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SUPREME COURT: Strip search ruling is unreasonable

Letter by Suzi Loya, Gig Harbor on April 9, 2012 at 1:11 pm with 10 Comments »
April 9, 2012 1:11 pm

Help me understand a recent Supreme Court ruling. If I am arrested for jaywalking (or similar minor offense), I can be strip searched without probable cause before entering a correctional facility. However, if I am pulled over while driving and the officer has no reason to suspect drugs or weapons, he must legally procure a warrant, or have my consent, before searching me.

What I do understand is a person does not give up 4th Amendment rights by virtue of detainment. There is nothing at all “reasonable” about this high court decision.

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Leave a comment Comments → 10
  1. But this Court has protected the Right of “Speech” of anonymous donors to Super Pacs and is about to protect the Constitutional right to not buy insurance – what are you complaining about? Who cares about the 4th Amendment anyway?

  2. Stay out of trouble, don’t have to worry!

  3. alindasue says:

    Romulan said, “Stay out of trouble, don’t have to worry!”

    Famous words said with slight variation by people who’ve accepted tyranny and police states throughout history – and yet you people are worried about being mandated to buy medical insurance?

  4. APimpNamedSlickback says:

    Suzi:

    The difference between your two scenarios is not detainment, but custody. Person who is under arrest is being detained and kept in the custody of the state. A person who has been pulled over is being detained for duration of an investigation, but is not in the custody of the state.

    The state has the right to search people in its custody as needed in order to protect health and safety of the facility, the staff, and those in custody. The state has an obligation once it takes a person into custody to not inflict cruel and unusual punishment. Confining people with others who have not been adequately searched to remove contraband puts those in confinement at a heightened risk of illness or injury.

    Arrestees bringing drugs, weapons, or communications into secured facilities is a very real, everyday problem in the corrections system. And while you would classify the jaywalker as less of a threat because of the crime (though I doubt one could be arrested for jaywalking), the correctional staff must view every arrestee as a potential threat, without regard to the reason they are there.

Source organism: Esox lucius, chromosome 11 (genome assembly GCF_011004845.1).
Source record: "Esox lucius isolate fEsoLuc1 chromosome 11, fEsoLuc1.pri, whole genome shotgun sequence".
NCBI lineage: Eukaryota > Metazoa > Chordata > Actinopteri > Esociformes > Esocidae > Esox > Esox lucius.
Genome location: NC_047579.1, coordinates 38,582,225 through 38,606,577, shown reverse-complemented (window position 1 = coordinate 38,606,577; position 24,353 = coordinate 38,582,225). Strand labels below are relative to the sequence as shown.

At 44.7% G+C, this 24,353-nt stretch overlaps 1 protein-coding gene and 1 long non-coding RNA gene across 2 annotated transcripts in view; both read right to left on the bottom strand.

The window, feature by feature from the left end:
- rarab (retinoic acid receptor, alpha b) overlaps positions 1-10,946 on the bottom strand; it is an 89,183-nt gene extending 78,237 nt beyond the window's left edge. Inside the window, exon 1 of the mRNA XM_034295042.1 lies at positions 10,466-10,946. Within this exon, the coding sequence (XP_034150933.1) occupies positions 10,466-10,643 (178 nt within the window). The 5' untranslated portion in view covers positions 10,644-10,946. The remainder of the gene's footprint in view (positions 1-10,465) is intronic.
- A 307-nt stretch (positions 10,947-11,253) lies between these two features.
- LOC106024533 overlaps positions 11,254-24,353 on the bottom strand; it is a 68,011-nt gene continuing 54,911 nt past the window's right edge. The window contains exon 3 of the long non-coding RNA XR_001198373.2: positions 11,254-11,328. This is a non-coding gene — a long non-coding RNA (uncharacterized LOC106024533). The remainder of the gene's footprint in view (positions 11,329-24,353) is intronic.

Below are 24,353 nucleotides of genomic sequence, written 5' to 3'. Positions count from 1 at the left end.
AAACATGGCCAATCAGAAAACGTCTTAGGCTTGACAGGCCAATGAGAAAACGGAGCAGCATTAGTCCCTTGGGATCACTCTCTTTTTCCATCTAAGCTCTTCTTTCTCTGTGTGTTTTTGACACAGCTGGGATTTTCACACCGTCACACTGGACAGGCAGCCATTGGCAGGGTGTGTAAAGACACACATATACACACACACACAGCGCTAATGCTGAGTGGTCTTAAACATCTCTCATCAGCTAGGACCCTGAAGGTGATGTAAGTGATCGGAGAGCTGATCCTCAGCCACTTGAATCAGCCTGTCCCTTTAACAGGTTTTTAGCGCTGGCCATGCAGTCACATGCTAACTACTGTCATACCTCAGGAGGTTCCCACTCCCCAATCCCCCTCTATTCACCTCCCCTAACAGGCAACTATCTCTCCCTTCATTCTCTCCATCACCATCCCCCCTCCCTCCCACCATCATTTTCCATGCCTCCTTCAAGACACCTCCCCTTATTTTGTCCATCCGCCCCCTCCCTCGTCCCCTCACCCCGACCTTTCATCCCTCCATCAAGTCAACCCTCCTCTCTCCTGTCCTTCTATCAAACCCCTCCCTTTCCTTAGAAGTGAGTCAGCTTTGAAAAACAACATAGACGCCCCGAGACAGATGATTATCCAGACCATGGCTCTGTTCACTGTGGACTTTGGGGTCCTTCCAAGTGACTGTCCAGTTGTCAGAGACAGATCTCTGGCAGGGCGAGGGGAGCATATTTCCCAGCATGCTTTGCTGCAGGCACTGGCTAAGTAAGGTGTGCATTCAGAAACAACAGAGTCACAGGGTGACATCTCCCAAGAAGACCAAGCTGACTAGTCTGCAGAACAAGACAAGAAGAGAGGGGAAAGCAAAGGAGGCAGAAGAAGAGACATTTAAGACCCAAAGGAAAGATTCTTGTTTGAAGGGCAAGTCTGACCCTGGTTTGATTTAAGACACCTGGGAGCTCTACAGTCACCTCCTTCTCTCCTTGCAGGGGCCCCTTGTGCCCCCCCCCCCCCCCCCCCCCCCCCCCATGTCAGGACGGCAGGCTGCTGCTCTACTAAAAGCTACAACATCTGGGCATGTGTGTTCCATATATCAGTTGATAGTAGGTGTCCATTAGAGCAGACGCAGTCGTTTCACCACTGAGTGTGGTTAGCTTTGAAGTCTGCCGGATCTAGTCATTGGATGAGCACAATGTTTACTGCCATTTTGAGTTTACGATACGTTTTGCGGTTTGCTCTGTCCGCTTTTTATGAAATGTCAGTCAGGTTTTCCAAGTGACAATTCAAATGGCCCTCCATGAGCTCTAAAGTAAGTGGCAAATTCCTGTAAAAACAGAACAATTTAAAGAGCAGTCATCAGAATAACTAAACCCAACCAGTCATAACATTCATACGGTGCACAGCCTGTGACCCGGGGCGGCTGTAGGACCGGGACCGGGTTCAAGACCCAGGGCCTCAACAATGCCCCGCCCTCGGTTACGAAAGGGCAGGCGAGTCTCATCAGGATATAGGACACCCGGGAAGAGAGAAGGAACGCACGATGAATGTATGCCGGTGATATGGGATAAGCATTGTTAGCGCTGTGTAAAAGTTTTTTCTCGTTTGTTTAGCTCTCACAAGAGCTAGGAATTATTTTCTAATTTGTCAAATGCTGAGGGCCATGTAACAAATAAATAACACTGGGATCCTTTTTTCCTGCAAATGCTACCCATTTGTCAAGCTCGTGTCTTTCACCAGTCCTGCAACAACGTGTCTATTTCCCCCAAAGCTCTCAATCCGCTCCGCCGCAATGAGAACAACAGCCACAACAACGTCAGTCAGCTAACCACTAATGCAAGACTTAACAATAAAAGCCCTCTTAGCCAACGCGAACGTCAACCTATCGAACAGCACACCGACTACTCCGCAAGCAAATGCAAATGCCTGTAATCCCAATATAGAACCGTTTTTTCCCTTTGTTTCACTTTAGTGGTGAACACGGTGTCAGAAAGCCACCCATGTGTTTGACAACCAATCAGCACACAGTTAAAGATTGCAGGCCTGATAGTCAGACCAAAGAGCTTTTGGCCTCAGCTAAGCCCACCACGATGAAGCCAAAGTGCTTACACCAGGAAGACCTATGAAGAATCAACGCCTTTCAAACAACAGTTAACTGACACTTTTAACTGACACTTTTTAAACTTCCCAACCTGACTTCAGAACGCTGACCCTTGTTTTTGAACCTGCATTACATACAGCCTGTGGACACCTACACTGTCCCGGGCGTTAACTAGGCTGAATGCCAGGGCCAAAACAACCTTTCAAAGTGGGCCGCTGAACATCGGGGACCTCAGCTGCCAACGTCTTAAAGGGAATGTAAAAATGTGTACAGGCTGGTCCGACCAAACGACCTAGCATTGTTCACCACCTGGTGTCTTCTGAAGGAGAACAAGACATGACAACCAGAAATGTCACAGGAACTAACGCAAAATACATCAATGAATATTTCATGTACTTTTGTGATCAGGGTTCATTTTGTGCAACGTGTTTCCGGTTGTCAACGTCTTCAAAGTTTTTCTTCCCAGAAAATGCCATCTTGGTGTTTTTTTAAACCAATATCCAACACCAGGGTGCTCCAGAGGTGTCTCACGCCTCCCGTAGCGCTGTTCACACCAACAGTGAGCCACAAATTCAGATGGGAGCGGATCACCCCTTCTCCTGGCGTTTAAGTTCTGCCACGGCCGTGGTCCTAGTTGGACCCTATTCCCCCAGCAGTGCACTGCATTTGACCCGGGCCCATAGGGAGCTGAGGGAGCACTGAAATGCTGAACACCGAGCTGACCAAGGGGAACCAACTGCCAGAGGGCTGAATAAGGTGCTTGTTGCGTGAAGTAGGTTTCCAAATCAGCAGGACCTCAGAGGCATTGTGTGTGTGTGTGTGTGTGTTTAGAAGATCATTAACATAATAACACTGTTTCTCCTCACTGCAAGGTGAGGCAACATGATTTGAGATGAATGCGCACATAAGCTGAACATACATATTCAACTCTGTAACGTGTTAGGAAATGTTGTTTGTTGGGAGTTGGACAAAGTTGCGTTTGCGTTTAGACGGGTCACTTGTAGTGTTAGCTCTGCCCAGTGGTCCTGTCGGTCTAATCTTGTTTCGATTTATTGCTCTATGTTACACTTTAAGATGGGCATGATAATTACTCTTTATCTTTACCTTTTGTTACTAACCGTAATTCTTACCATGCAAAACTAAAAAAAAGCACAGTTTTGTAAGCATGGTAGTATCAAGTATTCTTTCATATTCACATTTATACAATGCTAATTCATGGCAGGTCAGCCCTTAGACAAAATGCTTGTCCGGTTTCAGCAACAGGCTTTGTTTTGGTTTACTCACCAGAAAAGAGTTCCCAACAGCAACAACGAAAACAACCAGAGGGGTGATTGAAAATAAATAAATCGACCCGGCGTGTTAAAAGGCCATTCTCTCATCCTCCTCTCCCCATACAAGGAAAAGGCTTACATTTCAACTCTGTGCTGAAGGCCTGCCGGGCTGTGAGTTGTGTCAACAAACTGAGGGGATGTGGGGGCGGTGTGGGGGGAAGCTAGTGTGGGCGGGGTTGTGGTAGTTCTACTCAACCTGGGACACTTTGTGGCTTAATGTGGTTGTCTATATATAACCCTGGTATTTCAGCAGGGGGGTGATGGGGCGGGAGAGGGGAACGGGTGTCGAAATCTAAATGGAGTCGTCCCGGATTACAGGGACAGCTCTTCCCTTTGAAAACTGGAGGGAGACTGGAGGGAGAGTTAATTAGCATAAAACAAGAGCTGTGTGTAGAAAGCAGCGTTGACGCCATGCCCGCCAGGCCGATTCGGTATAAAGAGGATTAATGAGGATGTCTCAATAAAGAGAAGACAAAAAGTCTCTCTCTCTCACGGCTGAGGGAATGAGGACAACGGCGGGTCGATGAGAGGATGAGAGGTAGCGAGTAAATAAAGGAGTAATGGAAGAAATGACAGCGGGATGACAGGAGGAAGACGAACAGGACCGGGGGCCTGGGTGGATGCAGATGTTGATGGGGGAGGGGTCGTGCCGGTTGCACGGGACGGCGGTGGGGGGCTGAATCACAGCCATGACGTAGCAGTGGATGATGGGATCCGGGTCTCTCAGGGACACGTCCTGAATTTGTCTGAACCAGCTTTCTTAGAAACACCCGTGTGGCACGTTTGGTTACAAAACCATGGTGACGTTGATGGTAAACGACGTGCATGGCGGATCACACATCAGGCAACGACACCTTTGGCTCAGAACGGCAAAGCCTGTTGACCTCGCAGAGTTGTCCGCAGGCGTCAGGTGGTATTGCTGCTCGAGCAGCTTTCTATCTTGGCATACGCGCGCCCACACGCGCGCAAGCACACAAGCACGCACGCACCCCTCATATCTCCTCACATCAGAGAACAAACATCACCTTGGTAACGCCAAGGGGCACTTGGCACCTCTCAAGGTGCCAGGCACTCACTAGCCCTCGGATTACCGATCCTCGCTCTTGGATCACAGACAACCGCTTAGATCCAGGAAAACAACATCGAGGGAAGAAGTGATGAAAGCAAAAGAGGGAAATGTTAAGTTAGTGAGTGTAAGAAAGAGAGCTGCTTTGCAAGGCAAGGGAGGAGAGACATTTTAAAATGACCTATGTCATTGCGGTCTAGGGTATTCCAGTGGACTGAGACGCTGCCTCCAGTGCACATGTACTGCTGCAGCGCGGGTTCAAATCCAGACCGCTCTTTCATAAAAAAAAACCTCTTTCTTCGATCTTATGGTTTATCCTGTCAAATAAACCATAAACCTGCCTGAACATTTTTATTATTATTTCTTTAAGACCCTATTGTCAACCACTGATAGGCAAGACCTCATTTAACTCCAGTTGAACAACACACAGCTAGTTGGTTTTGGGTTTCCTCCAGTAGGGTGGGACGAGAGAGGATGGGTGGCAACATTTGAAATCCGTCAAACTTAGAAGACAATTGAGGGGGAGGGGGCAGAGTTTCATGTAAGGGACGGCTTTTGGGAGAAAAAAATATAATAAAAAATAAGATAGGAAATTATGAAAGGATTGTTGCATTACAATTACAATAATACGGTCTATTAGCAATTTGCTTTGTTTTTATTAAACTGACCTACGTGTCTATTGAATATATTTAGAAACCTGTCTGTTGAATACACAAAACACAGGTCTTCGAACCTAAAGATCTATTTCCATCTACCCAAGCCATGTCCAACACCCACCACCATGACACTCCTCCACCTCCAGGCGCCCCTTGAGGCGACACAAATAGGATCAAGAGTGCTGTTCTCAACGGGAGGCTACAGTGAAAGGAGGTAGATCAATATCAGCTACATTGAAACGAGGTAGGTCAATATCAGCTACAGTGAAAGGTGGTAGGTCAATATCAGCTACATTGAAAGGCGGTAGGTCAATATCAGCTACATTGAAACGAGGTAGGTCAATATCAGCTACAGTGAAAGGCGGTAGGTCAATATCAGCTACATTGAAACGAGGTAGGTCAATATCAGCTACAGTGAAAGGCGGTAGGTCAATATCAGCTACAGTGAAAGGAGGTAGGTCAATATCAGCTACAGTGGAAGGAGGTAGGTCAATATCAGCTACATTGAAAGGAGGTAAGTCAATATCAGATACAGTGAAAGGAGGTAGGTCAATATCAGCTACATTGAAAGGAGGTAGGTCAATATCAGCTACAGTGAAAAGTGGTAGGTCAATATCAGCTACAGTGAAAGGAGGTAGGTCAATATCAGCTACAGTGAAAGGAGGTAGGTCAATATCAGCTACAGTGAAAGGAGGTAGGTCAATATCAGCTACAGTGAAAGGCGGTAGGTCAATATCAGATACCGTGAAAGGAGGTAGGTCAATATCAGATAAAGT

It is not unheard of for some criminals to smuggle drugs and weapons into jails by allowing themselves to be arrested for minor offenses. Think about it, if you’re a gangbanger and one of your buddies is in jail and needs drugs or a weapon, what is the easiest way to get it to him? Go where he is. To do that, you must get arrested. But most people who are willing to do this are going to commit minor offenses just so that they can get into the facility to deliver the contraband, and then get out as quickly as possible. Excepting minor offenders from searches only increases the chances of contraband getting into the facility.

    You don’t lose your 4th Amendment right because of detainment. It is seriously eroded, though, when you are taken into custody.

  5. took14theteam says:

    Suck it up. It is the same as what the TSA does to us every time we fly. Need to make sure the 80 year old in a wheel chair is not packing explosives in their neither region (but let the 20 something middle eastern looking man go on through so it doesn’t appear that you are profiling). And you aren’t under arrest when you fly. Wait….

  6. hansgruber says:

    Suzi, if you are arrested AND booked into a correctional facility (JAIL), you lose basically lose your 4th amendment right.

    The highest court has ruled….for now!

    This is as dumbed down as I can make it.

  7. BlaineCGarver says:

    Detained = Screwed
    No, I don’t like it. It’s unconstitutional. And, WTF does health care issues have to do with this?? Grow UP!

  8. WTF does health care issues have to do with this??

    The S.C. inconsistent logic that demonstrates an ideological basis for many decisions rather than any protection of Constitutional concepts.

  9. In Alabama:

    Pants go a saggin’
    Behind gets a raggin’

  10. By protecting the constitutional right to not buy health insurance, SCOTUS also protects the Constitutional right to not buy carbon credits.

    One may never get sick, but required health insurance assures one can get healthcare. One may never get cold, but required carbon credits assure one can get warm.

    If required health insurance is constitutional, I’m sure SCOTUS can find the requirement for carbon credits somewhere in the penumbras and emanations of the 14th amendment.

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